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Samuel Coleridge-Taylor (1875–1912)
Coleridge-Taylor was born in Holborn, London, in 1875, the illegitimate son of an English mother and a father, a doctor of Creole descent, who returned to his native Sierra Leone before his child was born. Raised in Croydon by his mother and her own father, the young Samuel was a chorister at St George’s Presbyterian Church, and it was here perhaps that he first encountered the organ. It was his prowess as a violinist and composer, however, which secured him a place at the Royal College of Music in 1890. At the College he was taught composition by Sir Charles Villiers Stanford, winning an open scholarship for his efforts in 1893. Thereafter, his music received frequent public performances, attracting the attention of no less a figure than Sir Edward Elgar, who referred to him as ‘far and away the cleverest fellow amongst the young men’.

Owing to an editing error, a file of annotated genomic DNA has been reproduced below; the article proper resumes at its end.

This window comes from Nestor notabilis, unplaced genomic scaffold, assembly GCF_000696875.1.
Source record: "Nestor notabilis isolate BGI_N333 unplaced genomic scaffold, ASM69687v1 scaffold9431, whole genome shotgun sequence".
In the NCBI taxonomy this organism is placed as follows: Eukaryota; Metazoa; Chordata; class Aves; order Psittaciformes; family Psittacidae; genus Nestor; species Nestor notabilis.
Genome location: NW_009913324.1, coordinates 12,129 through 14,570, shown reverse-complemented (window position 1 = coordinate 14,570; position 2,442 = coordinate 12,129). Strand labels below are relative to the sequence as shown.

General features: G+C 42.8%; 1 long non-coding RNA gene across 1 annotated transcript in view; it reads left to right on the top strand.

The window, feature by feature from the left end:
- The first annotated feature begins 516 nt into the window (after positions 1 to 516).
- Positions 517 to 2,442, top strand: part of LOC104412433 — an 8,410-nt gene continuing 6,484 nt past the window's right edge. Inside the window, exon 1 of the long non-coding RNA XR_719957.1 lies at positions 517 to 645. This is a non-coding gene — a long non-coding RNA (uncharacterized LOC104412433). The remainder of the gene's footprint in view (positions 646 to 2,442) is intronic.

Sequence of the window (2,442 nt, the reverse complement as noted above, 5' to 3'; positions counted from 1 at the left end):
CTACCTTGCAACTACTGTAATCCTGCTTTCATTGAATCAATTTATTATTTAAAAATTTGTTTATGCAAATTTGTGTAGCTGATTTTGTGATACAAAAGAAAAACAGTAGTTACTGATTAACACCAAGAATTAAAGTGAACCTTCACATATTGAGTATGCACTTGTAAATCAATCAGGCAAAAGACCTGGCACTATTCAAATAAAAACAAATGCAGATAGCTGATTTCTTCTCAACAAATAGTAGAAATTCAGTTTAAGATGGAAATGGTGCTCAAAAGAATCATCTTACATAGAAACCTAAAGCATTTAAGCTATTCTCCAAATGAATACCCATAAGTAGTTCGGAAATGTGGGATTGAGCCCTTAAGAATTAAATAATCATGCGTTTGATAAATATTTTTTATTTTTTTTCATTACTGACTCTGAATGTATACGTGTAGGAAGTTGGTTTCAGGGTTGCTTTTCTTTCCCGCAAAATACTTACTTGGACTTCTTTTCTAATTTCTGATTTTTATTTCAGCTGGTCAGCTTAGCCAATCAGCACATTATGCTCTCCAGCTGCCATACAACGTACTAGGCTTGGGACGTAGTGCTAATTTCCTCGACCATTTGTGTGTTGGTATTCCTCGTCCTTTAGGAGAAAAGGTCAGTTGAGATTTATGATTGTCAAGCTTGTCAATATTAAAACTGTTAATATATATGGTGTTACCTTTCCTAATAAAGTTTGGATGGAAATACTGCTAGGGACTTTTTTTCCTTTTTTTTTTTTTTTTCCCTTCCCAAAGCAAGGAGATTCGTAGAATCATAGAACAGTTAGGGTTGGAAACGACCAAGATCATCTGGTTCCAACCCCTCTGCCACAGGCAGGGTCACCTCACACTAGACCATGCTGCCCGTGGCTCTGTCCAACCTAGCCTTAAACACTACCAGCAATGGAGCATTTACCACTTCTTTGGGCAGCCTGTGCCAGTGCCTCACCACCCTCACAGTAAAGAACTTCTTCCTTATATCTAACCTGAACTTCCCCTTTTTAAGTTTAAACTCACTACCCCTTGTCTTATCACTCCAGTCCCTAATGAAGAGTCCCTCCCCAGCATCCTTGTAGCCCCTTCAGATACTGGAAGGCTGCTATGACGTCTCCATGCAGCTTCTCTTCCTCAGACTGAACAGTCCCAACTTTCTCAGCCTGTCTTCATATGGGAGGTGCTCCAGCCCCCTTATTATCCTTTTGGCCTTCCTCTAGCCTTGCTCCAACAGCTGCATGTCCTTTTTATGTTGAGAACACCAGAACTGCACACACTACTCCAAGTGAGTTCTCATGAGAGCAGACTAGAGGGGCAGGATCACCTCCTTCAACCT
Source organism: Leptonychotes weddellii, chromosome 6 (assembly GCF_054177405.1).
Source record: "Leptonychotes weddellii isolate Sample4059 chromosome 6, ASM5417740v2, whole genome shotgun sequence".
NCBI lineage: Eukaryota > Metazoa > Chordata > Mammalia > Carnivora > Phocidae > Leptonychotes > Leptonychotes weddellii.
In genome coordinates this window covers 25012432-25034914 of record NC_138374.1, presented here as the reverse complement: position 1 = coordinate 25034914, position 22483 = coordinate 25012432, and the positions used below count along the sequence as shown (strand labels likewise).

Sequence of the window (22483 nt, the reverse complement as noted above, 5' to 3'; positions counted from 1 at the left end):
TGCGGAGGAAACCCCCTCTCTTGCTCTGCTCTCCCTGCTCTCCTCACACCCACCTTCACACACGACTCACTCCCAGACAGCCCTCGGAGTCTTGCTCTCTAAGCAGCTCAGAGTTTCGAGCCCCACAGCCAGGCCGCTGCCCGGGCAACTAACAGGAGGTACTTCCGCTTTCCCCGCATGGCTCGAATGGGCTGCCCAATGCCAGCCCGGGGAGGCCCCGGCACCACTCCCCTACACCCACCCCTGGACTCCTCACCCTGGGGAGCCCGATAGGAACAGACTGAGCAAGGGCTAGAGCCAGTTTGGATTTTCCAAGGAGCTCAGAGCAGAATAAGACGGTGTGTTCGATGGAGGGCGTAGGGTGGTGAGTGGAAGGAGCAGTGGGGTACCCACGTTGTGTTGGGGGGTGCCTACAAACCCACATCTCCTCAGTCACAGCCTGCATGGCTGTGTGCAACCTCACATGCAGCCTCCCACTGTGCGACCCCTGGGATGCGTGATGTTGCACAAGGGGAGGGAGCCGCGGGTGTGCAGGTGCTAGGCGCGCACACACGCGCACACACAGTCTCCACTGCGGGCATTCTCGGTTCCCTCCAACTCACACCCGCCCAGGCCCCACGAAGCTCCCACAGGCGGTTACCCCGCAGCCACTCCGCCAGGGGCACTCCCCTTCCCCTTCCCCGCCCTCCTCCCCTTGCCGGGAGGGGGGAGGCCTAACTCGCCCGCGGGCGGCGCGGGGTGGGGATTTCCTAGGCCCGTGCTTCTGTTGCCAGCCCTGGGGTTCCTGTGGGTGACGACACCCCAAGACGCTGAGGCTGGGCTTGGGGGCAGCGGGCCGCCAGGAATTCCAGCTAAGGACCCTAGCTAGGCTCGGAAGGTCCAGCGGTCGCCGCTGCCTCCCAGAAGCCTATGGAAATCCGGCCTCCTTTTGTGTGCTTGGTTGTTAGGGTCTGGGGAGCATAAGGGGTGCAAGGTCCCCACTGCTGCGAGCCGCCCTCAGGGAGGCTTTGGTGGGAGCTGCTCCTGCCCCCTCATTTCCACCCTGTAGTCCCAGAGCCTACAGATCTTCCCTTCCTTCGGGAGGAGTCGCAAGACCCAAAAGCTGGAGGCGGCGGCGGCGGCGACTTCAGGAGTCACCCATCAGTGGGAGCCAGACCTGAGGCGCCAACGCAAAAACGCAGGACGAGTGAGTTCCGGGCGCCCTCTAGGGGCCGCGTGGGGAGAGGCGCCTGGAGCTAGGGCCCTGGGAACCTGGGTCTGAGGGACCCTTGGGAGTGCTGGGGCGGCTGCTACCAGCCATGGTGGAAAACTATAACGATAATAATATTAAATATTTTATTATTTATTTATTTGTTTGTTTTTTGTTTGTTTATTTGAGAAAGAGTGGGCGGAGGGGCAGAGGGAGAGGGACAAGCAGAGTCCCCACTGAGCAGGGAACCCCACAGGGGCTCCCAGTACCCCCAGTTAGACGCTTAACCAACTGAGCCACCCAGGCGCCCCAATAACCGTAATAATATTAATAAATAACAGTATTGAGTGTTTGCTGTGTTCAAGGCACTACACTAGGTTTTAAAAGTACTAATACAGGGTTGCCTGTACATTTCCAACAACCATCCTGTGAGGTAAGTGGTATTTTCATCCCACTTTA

Although educated firmly in the European classical tradition, from the late 1890s Coleridge-Taylor became increasingly interested in the music associated with his natural father’s race and heritage. Having heard the Jubilee Singers of Fisk University, Nashville, performing in London he began collecting African-American melodies for use in his compositions, and his output thereafter generally displayed to a greater or lesser extent the influence of their folk idioms. These included an extensive use of offbeat rhythms, rich and colourful chromatic harmony, and textures frequently alternating between solo lines with accompaniment and more solid chordal passages.